Karine concluded by saying that such legal action and challenges mounted by civil society organisations is critical to protect seed sovereignty and farmers and consumer rights as well. She said “despite mixed results in the courts, these cases have created precedents and “opened cracks” in the dominant legal interpretation.” Beyond the courts, there has been development of IP and patent validity expertise. In addition, it has exposed how private IP systems subvert domestic legislation and how public-private partnerships blur the line between public research and commercial exploitation, and public and private interest.
Leo Saldanha began by emphasising that the struggle to protect seed sovereignty is harder now with most governments aligned with corporate interests. That agri corporates focused on profit and profiteering even is indicative, he said, in how Monsanto chose brinjal for modifying into a transgenic crop: it grows everywhere, is very accessible, affordable, nutritious and popular and accounts for 10% of vegetables consumed in India. Taking control of brinjal as a commodity and as a proprietary product (B.t. Brinjal), results in controlling the seed sales of this major vegetable of India.
While detailing the Bt. Brinjal case, he highlighted how the Genetic Engineering Appraisal Committee (GEAC) simply did not care to enquire if Monsanto et al had conformed with the BD Act in accessing local brinjal varieties before genetically modifying them into proprietary products. Neither did NBA, the custodian of India’s biodiversity. He shared how Monsanto claimed they got the local varieties from public universities, and thus had not violated the law. Meanwhile, public universities, which are meant to protect public welfare, had sourced these varieties from local farmers, and without informing them, and thus the question of consent did not arise even, went on to share them with Monsanto and Mahyco.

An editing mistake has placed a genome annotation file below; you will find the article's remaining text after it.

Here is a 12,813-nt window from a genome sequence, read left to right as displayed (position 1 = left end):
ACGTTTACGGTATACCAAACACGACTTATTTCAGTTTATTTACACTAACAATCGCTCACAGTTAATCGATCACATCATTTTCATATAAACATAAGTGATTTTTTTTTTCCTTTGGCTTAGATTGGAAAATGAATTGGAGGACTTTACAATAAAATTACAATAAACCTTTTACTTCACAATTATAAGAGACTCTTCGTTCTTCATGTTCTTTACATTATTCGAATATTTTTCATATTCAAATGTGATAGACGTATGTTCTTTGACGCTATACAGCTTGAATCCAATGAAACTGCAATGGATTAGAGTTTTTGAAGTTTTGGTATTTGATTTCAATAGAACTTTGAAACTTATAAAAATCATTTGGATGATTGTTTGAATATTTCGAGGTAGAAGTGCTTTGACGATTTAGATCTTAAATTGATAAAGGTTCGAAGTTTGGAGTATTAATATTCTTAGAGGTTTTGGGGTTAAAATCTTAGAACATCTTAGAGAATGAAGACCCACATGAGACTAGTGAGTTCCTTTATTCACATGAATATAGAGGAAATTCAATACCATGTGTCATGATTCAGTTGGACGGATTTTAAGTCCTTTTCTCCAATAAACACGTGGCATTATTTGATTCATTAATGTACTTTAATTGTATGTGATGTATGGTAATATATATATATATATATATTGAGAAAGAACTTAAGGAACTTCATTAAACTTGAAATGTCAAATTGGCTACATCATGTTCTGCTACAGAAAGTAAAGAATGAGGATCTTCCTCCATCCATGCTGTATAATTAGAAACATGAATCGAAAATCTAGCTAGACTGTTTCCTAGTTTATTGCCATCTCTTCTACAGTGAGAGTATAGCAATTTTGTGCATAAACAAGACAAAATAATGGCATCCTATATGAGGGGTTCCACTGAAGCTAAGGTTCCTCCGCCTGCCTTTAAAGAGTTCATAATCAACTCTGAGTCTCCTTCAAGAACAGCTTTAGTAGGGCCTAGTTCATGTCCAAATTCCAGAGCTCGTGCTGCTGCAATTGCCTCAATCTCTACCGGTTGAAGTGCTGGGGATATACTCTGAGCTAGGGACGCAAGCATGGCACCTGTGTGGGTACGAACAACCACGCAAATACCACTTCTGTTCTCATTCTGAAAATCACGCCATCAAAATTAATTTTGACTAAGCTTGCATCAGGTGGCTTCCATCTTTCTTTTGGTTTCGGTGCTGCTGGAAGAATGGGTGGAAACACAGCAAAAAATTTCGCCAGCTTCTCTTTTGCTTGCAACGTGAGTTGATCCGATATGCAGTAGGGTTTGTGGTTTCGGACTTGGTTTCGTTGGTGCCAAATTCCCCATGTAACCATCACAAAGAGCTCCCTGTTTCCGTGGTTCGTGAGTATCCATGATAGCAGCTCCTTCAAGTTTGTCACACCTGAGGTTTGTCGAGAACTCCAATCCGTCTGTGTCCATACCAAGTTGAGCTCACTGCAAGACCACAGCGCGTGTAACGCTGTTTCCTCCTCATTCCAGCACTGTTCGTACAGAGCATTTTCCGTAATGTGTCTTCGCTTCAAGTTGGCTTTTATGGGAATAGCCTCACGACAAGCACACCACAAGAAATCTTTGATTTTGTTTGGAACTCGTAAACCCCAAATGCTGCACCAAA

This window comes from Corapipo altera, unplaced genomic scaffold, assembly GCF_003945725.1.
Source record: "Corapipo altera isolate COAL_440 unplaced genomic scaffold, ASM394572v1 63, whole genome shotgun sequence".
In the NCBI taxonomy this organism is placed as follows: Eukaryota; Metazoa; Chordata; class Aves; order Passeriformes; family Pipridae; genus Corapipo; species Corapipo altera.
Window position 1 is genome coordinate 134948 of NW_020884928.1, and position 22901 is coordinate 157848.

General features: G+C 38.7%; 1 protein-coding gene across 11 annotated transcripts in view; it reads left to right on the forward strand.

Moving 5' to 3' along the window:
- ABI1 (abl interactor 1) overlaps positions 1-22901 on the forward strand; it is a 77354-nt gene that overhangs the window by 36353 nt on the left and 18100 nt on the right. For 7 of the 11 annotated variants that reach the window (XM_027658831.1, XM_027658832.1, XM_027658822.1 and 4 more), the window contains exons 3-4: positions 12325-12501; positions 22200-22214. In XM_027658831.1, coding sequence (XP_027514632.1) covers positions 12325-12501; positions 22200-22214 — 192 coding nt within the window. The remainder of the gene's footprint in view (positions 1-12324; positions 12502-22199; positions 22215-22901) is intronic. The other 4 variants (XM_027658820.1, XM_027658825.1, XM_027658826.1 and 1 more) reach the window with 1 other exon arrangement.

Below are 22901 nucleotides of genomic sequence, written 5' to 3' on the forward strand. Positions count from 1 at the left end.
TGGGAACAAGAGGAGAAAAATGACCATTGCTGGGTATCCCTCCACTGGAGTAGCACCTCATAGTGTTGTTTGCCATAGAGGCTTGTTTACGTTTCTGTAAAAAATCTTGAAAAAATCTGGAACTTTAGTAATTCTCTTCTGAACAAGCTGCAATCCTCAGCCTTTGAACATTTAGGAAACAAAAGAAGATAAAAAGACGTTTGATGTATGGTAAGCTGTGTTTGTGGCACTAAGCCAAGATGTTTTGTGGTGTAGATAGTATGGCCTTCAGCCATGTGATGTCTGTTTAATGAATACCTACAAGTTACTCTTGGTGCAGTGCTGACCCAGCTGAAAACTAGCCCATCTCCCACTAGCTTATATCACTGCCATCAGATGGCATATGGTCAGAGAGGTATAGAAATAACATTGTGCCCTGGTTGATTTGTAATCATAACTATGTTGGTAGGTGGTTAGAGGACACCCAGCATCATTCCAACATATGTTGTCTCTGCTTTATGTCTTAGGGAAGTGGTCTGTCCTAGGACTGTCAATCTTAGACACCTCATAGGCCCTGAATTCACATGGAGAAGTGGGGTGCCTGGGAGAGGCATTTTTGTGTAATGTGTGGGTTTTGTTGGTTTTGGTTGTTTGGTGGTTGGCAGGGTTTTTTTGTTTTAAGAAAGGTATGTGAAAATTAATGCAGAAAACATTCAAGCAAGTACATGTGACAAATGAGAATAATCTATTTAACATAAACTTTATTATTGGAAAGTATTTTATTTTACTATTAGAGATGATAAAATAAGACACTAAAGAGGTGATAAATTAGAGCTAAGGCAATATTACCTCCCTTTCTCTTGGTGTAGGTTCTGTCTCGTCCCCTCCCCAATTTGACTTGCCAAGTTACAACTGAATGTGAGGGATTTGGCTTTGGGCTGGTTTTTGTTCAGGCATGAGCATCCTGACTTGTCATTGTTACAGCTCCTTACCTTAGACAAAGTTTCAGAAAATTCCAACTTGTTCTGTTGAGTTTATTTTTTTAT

Highlighting that in India such violations are not merely civil infringements but criminal acts as well, given our environmental laws are based on criminal jurisprudence, he pointed to Justice Pachhapure’s judgement, rejecting the appeal of those accused of biopiracy to quash the criminal complaint, as an constitutional moment. That this order has been stayed by the Supreme Court now for about nine years, is a worrying instance of judicial delays causing not merely denial of the cause of justice, but potentially resulting in weakening of biodiversity protection regime. This is problematic also when considering the fact that environmental laws are being massively diluted by the Ministry of Environment, Forest and Climate Change (MOEFCC), being made pro corporate, and this includes BDA. ESG’s PIL must be viewed in this context, he said. Thus, it is not a PIL only about biopiracy in brinjal but is also an effort at securing BD Act’s strong provisions and ensuring its unconstitutional weak provisions that are being exploited to bioloot (such as Sec. 40) are struck down. He concluded by calling for collective action to protect the rights of indigenous, tribal, fishing, farming and agro pastoral communities who have protected biodiversity, and raised 1000s of varieties on which we all depend.